With several players entering contract years in the NFL, teams will be looking to lock up some key names before they hit the open market. But at what price? Sometimes teams overpay to make sure they can keep the roster intact and doesn't pay off. Here are five veteran players teams will regret giving big contract extensions.
5. A.J. Green, Cincinnati Bengals
Green has been a tremendous receiver for the Bengals, recording 8,907 yards, 63 touchdowns and 602 receptions with a career 14.8 yards per catch. Despite that, handing nearly the 31-year-old receiver a big extension would be a huge mistake for the Bengals. The franchise needs to rebuild and kicking that process off by doling out a chunk of money to a receiver exiting his prime is a terrible idea.
4. Marcus Peters, Los Angeles Rams
After dominating for the first two years of his career, Peters has seen a drop in almost all statistical areas. Although he was certainly a factor in the excellence shown by the Rams defense, the team has several key pieces that will need be taken care of for the future. If they were to extend a big contract to Peters and his production never returns to what it was, the Rams could be looking at a situation in which they unable to pay players in positions of more importance to the team, especially with all the money they have tied up right now.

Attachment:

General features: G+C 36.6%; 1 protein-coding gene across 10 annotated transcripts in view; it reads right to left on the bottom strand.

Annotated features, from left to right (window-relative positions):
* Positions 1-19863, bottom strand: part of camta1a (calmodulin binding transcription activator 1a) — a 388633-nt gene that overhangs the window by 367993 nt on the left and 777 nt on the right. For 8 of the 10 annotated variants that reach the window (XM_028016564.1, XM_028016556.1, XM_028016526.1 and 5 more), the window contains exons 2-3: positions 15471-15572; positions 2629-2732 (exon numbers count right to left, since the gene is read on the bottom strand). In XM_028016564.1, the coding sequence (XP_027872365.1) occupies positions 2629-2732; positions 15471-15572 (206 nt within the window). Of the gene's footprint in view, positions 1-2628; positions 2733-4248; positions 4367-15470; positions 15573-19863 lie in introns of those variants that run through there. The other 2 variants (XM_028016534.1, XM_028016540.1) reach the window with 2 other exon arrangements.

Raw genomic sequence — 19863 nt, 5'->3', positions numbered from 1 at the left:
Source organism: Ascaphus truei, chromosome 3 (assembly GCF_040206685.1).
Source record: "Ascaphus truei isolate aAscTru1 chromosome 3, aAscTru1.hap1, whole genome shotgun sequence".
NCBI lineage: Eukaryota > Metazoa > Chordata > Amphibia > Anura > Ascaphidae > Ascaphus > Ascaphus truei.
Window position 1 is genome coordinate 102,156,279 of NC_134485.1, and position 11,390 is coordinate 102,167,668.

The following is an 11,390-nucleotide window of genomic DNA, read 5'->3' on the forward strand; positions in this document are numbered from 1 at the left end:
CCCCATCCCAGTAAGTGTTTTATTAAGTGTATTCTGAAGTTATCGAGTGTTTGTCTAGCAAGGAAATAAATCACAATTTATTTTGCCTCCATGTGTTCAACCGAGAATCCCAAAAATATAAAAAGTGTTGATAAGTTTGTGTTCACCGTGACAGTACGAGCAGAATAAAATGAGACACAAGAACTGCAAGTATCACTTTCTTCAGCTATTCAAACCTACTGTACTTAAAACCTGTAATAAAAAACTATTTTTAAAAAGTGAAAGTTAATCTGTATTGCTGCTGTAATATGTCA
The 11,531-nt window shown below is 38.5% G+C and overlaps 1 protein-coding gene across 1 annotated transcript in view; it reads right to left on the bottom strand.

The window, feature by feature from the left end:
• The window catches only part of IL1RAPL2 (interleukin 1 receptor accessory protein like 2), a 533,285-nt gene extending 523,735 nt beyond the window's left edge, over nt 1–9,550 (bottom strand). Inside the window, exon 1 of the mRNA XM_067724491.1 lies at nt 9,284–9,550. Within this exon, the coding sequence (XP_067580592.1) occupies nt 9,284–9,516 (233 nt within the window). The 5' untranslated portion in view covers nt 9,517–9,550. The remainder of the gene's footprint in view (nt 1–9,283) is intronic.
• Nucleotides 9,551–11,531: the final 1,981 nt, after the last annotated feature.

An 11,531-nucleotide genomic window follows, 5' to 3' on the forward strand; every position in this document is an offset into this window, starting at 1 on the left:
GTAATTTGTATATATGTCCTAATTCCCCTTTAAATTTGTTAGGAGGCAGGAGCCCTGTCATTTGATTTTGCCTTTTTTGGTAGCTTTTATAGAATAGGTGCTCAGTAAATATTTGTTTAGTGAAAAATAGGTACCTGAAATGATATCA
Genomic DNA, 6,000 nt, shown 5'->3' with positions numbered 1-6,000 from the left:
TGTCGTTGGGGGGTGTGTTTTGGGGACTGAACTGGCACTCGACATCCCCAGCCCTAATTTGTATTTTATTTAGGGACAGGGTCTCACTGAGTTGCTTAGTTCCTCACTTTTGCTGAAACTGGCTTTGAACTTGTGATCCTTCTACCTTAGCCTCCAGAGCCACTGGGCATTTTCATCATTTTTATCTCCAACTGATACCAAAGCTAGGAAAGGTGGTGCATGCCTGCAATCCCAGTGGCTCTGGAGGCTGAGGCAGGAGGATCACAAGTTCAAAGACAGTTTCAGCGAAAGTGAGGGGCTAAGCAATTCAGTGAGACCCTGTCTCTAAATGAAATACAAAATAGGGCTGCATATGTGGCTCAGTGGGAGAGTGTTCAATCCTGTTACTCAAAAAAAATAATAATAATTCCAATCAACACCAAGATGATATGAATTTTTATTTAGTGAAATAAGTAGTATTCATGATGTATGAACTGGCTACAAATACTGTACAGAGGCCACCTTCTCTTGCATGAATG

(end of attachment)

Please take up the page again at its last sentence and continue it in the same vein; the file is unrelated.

3. Ben Roethlisberger, Pittsburgh Steelers
Although Big Ben is still a great player for the Steelers, offering him a big contract extension could be a grave mistake for a team that should be preparing for their future without him. Historically, quarterbacks fall off significantly (outside of Tom Brady) as they approach the age of 40. At 37 years old, if Roethlisberger follows the historical trend of the aging quarterback, the Steelers could damage their potential to improve their roster in the future if they sign him to a lucrative extension.
2. Jared Goff, Los Angeles Rams
Despite performing adequately enough on Rams' path to the Super Bowl last season, Goff failed to show up in the biggest moment and led the team to only three points. As a result, the Rams should be cautious about handing him a huge contract until he can show he is capable of coming alive in the big moments, especially with the abundance of talent the Rams would want to secure long term.
1. Dak Prescott, Dallas Cowboys
After a stellar rookie season, Prescott has not been consistently able to maintain a similar production despite leading the Cowboys to the playoffs last season. While he has delivered in several clutch moments, the Cowboys should be weary of signing him to a prohibitive long-term deal. They're already paying DeMarcus Lawrence, have a ton of money tied up on the offensive line, and need to pay Ezekiel Elliott and eventually Amari Cooper. Is Dak worth a top QB contract? Maybe not for Big D.